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Hydraulic motor driven by steam/compressed air

  1. Nov 14, 2011 #1
    Hi, can anyone let me know whether it is possible to use non-liquid fluids such as steam or compressed air to drive a hydraulic motor? We want to consider doing this for a new application. If the answer is yes, that's great. If the answer is no, how can one create a mechanism such that a supply of steam or compressed air can be used to drive a hydraulic motor?
     
  2. jcsd
  3. Nov 14, 2011 #2
    What type of motor? Radial, axial what type is it
     
  4. Nov 15, 2011 #3
    At the moment, we are still not sure which types of hydraulic motor would be suitable. Without stating the obvious, radial or axial piston types would be the ideal choice as they are meant to be the most resilient, compared to vane or gear types. But whether that fact applies for steam or compressed air still remains to be seen. So we would like some feedback on whether compressed air/steam can be used to drive a hydraulic motor, and which types of motors would be suitable for this types of working fluid. What's your opinion on this, R2skmc?
     
  5. Nov 15, 2011 #4

    Q_Goest

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    An http://www.ingersollrandproducts.com/IS/Category.aspx-am_en-4256" [Broken] is a motor driven by compressed air, typically around 100 psi. The air is vented to atmosphere when it comes out of the motor and it turns a shaft. You could then connect the shaft to a hydraulic pump if that's what you're after. The isentropic efficiency of these motors is poor however, typically 50% or less, sometimes much less. Using an electric motor is much more efficient.

    Not sure about steam, but I suspect there are small, low pressure steam turbines available also, or you could try driving the air motor using steam.

    Why do you want to use air or steam anyway?
     
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  6. Nov 15, 2011 #5
    My idea is to attach a generator to the hydraulic motor shaft for small scale power generation. I'm trying to see whether its possible to use off-the-shelf commercially available components that can handle up to 300 psi of compressed gas as working fluid. You mentioned air motors, which according to my research handles up to a maximum of 150 psi. And there are air leakages involved. So its probably not an ideal candidate. The reason I'm considering hydraulic motors is because they are designed to handles enormous amounts of pressure, and they are probably better sealed since they cannot allow hydraulic oil to leak. So question still remains if highly compressed gas is possible to directly drive a hydraulic motor. Thx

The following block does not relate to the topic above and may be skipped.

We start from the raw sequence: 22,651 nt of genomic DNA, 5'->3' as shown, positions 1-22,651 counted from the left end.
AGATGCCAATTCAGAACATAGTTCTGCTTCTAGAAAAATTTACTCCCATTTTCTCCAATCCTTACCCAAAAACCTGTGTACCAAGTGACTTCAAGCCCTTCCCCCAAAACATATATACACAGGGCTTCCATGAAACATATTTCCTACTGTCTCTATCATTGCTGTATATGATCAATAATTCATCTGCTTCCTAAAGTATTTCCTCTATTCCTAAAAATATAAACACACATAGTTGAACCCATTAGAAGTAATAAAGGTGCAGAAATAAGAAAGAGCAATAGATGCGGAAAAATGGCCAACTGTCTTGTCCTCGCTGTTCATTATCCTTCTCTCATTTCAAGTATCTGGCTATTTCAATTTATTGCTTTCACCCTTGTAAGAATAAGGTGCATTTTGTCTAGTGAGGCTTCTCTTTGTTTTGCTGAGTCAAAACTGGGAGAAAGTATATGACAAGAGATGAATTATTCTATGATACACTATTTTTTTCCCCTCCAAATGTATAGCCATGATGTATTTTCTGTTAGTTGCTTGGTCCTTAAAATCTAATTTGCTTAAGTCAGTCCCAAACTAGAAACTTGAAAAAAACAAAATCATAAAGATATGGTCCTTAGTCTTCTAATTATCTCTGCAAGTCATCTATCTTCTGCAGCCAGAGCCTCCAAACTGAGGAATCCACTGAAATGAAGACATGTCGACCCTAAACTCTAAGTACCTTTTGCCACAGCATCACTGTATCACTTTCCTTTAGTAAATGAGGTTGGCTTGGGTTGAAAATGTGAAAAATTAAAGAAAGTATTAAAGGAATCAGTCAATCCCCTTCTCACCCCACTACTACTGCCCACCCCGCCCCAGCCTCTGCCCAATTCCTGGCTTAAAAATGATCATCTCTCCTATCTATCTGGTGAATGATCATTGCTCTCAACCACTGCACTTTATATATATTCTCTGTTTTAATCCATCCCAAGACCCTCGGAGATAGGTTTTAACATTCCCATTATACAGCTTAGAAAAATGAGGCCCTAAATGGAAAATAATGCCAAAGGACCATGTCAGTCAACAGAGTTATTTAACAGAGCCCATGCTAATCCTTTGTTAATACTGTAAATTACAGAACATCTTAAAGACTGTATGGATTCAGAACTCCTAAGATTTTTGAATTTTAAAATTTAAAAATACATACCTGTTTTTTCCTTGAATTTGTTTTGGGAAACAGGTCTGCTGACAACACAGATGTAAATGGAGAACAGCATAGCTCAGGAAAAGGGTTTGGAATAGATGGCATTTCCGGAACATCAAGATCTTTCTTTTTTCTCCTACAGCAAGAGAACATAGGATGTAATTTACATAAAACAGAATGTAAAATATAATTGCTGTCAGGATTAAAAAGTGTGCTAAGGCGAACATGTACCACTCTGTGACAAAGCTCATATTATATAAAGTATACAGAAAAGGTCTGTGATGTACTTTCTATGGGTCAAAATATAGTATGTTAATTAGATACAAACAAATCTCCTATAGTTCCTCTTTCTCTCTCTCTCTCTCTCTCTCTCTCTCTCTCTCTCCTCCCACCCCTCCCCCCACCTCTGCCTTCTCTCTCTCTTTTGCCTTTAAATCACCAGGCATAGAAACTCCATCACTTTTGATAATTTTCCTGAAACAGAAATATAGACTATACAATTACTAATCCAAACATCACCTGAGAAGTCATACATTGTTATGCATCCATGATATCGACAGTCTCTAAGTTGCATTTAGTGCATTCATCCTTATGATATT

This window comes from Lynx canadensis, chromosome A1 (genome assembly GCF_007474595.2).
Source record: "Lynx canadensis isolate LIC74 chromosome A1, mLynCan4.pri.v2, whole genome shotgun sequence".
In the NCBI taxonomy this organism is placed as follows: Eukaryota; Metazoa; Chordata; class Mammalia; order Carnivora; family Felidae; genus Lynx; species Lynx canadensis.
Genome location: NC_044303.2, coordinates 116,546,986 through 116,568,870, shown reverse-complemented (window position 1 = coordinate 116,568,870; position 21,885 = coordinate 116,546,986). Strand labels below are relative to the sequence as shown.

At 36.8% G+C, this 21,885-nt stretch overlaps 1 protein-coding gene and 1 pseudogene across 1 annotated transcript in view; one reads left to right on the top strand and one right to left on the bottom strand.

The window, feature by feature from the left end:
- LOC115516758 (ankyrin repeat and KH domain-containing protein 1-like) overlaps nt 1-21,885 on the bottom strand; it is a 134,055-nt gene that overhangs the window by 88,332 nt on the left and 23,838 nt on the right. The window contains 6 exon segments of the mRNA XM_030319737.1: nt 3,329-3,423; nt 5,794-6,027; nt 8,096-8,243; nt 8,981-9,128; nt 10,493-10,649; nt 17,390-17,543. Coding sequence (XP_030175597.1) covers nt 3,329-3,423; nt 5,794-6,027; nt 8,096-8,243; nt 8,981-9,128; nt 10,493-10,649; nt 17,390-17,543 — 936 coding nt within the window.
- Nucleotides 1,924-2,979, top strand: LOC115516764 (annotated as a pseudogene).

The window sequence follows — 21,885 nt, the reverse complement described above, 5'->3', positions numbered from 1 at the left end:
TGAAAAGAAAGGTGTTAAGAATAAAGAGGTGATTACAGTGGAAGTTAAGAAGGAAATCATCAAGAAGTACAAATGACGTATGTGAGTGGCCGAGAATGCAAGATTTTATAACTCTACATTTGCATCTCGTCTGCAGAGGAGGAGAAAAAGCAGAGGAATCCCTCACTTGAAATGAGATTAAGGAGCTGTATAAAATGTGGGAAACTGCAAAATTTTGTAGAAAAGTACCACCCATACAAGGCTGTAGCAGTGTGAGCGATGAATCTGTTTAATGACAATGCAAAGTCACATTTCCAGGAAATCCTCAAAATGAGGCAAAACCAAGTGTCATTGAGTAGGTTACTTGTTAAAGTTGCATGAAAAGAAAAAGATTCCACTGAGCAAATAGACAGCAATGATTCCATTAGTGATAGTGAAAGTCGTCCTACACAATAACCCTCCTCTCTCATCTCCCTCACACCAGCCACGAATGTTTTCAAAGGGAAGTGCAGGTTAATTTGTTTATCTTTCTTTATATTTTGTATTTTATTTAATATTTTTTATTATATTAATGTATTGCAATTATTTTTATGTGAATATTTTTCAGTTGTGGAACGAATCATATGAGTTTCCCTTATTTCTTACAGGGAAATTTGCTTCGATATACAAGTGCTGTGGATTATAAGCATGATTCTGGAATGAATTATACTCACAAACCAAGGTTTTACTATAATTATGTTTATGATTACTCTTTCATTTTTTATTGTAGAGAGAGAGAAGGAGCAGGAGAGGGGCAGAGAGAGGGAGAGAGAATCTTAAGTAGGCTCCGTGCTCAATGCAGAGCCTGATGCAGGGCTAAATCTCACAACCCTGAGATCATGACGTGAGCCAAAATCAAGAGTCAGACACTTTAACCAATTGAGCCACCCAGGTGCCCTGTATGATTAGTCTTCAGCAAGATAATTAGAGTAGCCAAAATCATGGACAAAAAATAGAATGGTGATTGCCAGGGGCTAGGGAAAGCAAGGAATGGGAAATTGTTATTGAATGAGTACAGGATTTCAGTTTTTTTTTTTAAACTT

7. Nov 15, 2011 #6

    Q_Goest

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    I misunderstood you then. I thought you were trying to drive a hydraulic system using air as your energy source.

    I suspect if you put high pressure air into a hydrauilc motor, it would turn very inefficiently. The hydraulic oil is relatively incompressible but air has to be expanded to extract work, so the chamber through which the hydraulic oil would pass will stay at a fairly constant pressure as the volume changes whereas a chamber through which air passes has a large change in pressure as it increases in volume. For example, imagine a cylinder with a piston in it. If you put hydraulic oil in at high pressure, you would continue to feed that oil in till the piston had gone through pretty much the entire stroke, all at fairly constant pressure. You would then stop the admission of oil and the very small amount of decompression you would get from the oil wouldn't move the piston significantly. The piston would then come forward to displace the oil at low pressure in preparation for a new charge of oil. In comparison, if air were used to expand in a cylinder, only a small amount of movement from the piston would be needed while air was admitted under high pressure. The air would then be shut off and the air allowed to expand and do work against the piston untill the cylinder was full and the air pressure had dropped to the outlet pressure. The cycle would then start over.

    This same cylinder/piston thought experiment is true for other types of arrangements such as gear or vane motors. Hydraulic oil can't expand like air, so they will necessarily be built differently.

    Another problem is that hydraulic oil is intended to lubricate, so air will be problematic in a hydraulic motor. The motor will likely have insufficient lubricaiton.

    Sealing is also an issue. Seals in a hydraulic motor don't have to be as tight as an air motor. And on the discharge, either of these devices will only have atmospheric pressure unless they are specifically designed to handle pressure on the outlet, which is not very common.

    I guess the question then, is what pressures and flow rates are you looking for? Air motors might be found with higher pressure capacity and there might be other options.